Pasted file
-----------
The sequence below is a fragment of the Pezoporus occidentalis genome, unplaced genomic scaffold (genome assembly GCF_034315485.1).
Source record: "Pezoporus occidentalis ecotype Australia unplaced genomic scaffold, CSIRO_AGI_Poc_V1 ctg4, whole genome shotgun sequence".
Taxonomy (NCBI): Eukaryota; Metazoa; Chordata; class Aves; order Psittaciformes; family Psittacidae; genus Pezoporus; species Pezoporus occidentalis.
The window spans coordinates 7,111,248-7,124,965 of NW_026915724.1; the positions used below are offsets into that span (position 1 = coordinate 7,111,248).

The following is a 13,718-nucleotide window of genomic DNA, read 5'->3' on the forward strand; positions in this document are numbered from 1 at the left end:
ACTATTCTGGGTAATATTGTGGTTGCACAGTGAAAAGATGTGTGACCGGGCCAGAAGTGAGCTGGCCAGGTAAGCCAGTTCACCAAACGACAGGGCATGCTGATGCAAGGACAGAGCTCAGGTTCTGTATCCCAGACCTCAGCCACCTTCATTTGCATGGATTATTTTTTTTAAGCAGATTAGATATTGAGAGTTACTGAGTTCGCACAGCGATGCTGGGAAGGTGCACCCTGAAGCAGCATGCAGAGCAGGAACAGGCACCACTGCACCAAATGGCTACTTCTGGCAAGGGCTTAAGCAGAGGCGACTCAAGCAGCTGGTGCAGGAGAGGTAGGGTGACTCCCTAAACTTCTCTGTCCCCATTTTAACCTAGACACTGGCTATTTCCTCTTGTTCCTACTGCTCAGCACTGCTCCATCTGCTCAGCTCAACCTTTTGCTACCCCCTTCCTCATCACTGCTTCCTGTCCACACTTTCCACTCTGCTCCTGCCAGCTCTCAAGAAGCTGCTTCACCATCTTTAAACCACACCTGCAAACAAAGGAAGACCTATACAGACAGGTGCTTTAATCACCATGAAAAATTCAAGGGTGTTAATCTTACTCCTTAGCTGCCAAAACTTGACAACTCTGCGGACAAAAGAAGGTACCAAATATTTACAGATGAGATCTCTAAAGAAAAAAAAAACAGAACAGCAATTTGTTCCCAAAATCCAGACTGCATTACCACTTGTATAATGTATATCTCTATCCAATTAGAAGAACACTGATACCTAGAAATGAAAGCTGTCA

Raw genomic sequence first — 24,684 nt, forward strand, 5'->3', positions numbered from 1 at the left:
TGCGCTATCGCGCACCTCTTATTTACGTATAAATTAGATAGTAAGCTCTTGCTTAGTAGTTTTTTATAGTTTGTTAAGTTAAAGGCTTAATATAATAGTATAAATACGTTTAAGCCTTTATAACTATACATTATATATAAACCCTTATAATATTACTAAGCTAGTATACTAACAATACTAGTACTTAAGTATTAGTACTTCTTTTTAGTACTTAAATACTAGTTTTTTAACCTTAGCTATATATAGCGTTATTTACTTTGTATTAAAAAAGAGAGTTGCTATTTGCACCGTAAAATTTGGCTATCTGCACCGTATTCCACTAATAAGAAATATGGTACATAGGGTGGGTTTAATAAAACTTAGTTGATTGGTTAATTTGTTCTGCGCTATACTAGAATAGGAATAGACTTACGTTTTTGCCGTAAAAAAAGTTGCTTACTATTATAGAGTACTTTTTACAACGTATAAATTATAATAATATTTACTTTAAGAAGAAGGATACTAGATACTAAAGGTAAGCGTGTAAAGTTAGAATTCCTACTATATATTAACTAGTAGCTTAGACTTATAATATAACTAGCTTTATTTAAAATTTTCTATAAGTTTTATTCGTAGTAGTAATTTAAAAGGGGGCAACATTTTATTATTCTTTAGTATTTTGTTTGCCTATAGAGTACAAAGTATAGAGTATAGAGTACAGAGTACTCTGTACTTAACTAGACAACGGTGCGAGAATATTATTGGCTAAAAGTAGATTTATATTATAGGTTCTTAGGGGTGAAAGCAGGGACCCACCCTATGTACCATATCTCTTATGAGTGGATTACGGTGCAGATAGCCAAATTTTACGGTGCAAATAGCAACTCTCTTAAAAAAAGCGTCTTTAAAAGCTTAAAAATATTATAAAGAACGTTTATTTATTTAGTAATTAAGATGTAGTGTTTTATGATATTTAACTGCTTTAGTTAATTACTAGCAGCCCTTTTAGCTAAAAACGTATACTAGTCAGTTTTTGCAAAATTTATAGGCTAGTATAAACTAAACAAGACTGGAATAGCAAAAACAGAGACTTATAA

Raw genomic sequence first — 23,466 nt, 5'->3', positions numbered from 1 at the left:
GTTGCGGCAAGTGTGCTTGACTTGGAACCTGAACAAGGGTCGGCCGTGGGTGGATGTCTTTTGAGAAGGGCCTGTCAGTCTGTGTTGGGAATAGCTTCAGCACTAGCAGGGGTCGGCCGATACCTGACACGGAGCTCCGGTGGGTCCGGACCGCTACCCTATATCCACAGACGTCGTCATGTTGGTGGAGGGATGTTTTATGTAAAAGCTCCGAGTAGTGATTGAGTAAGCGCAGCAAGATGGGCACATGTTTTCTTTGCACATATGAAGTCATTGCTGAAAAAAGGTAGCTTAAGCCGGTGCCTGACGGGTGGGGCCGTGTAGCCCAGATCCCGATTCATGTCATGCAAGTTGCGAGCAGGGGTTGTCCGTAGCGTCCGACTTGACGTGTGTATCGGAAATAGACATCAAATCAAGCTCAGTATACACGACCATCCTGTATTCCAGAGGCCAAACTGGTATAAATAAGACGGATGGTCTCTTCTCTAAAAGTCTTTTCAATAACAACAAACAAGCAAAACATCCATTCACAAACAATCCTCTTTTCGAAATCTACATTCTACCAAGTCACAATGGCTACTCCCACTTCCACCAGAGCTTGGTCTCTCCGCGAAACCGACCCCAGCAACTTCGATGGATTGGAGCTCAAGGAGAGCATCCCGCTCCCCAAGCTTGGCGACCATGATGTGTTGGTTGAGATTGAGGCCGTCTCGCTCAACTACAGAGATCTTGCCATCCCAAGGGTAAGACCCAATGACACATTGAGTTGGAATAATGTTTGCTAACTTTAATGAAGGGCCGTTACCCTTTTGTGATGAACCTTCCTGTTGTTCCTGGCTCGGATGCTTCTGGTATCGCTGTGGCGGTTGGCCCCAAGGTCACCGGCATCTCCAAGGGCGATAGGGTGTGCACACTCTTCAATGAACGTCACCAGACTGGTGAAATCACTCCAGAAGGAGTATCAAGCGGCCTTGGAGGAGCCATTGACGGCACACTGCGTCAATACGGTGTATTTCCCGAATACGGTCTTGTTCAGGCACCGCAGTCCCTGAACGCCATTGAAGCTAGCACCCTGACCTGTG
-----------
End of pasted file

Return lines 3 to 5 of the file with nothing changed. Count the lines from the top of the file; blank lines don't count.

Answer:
Taxonomy (NCBI): Eukaryota; Metazoa; Chordata; class Aves; order Psittaciformes; family Psittacidae; genus Pezoporus; species Pezoporus occidentalis.
The window spans coordinates 7,111,248-7,124,965 of NW_026915724.1; the positions used below are offsets into that span (position 1 = coordinate 7,111,248).

The following is a 13,718-nucleotide window of genomic DNA, read 5'->3' on the forward strand; positions in this document are numbered from 1 at the left end: